“It is extremely upsetting for me that this has happened. I am a co-owner of this house and a member of the family, yet I am being sorely used and treated like an unwelcome guest and told to go naked into the world as an 85 year old man. In bringing this claim I am trying to protect the cause of truth and my own dignity, as well as keeping myself from becoming homeless. I have nowhere else I could go and no-one I could turn to for help. I do not have any friends or relatives I could go to be with. I would be all alone and the idea is extremely upsetting to me. For the reasons I have given above, it is not true that I am a very wealthy man, as the Defendants allege. If I were made to leave the property now, my home for 43 years, I would be utterly lost.”
    1. The Judge may have rejected Mr Constandas’ claim to part ownership of the house but she took a very dim view of the way that Michael Lysandrou had behaved towards his elderly uncle. She formed the view that he had manipulated his parents in pursuing this distressing and unnecessary litigation. She described Michael Lysandrou’s conduct as manipulative, highly exceptional and reprehensible. She said in the costs ruling:
“… this is a family; Mr Constandas has lived there for 40 years. We have these elderly siblings and had Mr Michael Lysandrou been properly motivated towards his family, he could have got round the table with Mr Constandas and arranged an agreed time for leaving the premises, instead of which he did what he was legally entitled to do, but because of his approach his action resulted … in a very emotionally charged response which is hardly surprising.”
  1. The Judge also dealt with the submission that had been made to her that it was unfair to penalise Mr and Mrs Lysandrou for Michael Lysandrou’s misconduct. She held that this was a matter for the Respondents to sort out amongst themselves and that it would not be right to distinguish between the costs incurred by Mr and Mrs Lysandrou and the costs incurred by Michael Lysandrou.
  2. Mr Jacobs reminded us that CPR r 44.2 lays down the general rule that the unsuccessful party will be ordered to pay the costs of the successful party. The rule goes on to provide that the court may make a different order having regard to all the circumstances including the conduct of the parties before, as well as during the proceedings; whether it was reasonable for a party to raise and pursue a particular allegation; and the manner in which a party has defended the case. Mr Jacobs also drew our attention to the well-known dictum of Jackson LJ in Fox v Foundation Piling Ltd [2011] EWCA Civ 790[2011] CP Rep 41, at [62] referring to the “growing and unwelcome tendency” of first instance courts to depart from the general rule that costs should follow the event too far and too often, generating huge additional costs for litigants.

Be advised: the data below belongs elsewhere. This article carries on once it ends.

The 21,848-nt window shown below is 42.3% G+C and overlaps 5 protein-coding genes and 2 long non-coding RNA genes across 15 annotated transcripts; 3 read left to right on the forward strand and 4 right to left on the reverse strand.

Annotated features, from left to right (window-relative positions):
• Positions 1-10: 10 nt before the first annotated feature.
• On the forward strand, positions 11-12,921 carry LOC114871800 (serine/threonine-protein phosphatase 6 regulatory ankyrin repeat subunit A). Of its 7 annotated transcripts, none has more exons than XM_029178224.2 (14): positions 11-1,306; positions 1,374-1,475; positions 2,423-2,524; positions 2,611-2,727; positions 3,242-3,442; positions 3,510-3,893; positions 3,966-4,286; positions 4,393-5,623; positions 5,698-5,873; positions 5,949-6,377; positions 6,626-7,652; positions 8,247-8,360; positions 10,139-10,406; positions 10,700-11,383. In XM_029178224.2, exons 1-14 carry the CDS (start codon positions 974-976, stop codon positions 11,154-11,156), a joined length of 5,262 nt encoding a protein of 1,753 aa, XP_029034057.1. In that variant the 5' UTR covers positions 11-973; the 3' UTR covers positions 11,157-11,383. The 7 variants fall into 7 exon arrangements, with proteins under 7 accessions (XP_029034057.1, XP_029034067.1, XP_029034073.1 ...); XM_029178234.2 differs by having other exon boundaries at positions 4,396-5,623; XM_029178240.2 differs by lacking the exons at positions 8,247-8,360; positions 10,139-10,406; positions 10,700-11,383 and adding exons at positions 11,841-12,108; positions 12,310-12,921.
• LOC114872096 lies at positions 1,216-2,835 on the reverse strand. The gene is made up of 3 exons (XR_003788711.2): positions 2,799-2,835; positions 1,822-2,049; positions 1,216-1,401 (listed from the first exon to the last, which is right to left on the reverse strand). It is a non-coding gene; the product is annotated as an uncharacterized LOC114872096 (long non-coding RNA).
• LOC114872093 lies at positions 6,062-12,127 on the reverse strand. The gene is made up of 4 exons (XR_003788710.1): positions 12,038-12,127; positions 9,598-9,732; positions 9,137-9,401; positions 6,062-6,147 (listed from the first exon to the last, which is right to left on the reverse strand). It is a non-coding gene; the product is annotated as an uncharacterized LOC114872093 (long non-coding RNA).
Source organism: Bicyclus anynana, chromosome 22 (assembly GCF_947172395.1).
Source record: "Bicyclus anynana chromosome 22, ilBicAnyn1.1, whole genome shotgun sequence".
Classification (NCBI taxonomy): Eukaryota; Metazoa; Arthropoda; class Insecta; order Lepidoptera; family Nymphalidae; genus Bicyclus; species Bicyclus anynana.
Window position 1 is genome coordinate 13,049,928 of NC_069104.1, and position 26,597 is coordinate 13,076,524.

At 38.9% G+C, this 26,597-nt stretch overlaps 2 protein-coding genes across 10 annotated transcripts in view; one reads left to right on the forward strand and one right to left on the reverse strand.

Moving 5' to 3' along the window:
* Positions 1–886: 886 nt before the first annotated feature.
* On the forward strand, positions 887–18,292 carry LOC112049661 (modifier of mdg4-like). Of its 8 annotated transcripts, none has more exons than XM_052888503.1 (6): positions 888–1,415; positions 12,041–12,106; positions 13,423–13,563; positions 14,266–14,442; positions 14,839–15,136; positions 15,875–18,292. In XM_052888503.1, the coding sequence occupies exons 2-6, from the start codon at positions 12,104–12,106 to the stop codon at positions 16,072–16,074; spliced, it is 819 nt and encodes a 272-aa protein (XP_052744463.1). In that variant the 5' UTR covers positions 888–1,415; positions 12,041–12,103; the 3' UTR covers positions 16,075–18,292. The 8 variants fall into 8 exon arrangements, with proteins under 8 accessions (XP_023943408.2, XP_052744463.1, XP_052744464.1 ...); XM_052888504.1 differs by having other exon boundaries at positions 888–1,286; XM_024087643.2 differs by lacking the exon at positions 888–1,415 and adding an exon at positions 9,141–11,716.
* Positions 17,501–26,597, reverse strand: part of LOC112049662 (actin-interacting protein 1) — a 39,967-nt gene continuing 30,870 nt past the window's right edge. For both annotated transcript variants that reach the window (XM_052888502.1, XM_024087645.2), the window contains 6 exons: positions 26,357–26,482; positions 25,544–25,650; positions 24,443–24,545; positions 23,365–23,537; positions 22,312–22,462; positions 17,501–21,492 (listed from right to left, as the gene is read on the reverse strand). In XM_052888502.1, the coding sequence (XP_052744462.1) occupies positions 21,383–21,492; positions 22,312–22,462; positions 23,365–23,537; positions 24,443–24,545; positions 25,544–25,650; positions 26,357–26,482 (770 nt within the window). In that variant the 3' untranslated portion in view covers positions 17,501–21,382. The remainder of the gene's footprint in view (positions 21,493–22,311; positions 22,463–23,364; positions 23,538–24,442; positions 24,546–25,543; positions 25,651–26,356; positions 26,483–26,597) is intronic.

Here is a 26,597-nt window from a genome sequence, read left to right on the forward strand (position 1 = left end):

3. Mr Jacobs did not assert that the Judge had erred in law in declining to make a costs order but argued rather that she had placed too much weight on the instances of Michael Lysandrou’s conduct and that her refusal to order any costs recovery was disproportionate. The incidents which the Judge criticised were, Mr Jacobs argued, peripheral to the main dispute between the parties. He compared the present case with that of Sulaman v Axa Insurance plc [2009] EWCA Civ 1331[2010] CP Rep 19 (‘Sulaman‘) where the successful defendant was awarded only a third of her costs because the judge was satisfied that she had lied to him in two respects in her evidence at the trial. Longmore LJ with whom Aikens LJ agreed upheld the judge’s decision, rejecting as misconceived the defendant’s complaint that the judge had failed to calculate the time and expense taken up by the lies. Sedley LJ dissented in part as he would have allowed the defendant to recover two thirds rather than one third of her costs. Mr Jacobs argued that the approach of the Court in Sulaman shows that Judge Faber’s decision to deprive the Respondents of all their costs must be disproportionate.
  4. I do not see any basis for interfering with the Judge’s exercise of discretion here. I do not accept that the matters of misconduct raised were peripheral. The allegation of assault was made, the Judge found, to provide a false reason for the eviction, given that the Respondents’ case was that Mr Constandas had only asserted an interest in the property after he had been served with the notice to quit. Her decision to make no order as to costs was well within the range of reasonable responses to the unfortunate litigation before her. The Sulaman case is one of many where this court has stressed that the trial judge is in a much better position to assess what is the fair order as to costs than the appellate court which only dips its toe into the case for one day. The Judge was entitled to take the view that the whole litigation could have been avoided if Michael Lysandrou had behaved in a civilised manner towards the other parties. Her order was a reasonable response to that conclusion. I would therefore dismiss the cross-appeal from the costs order.”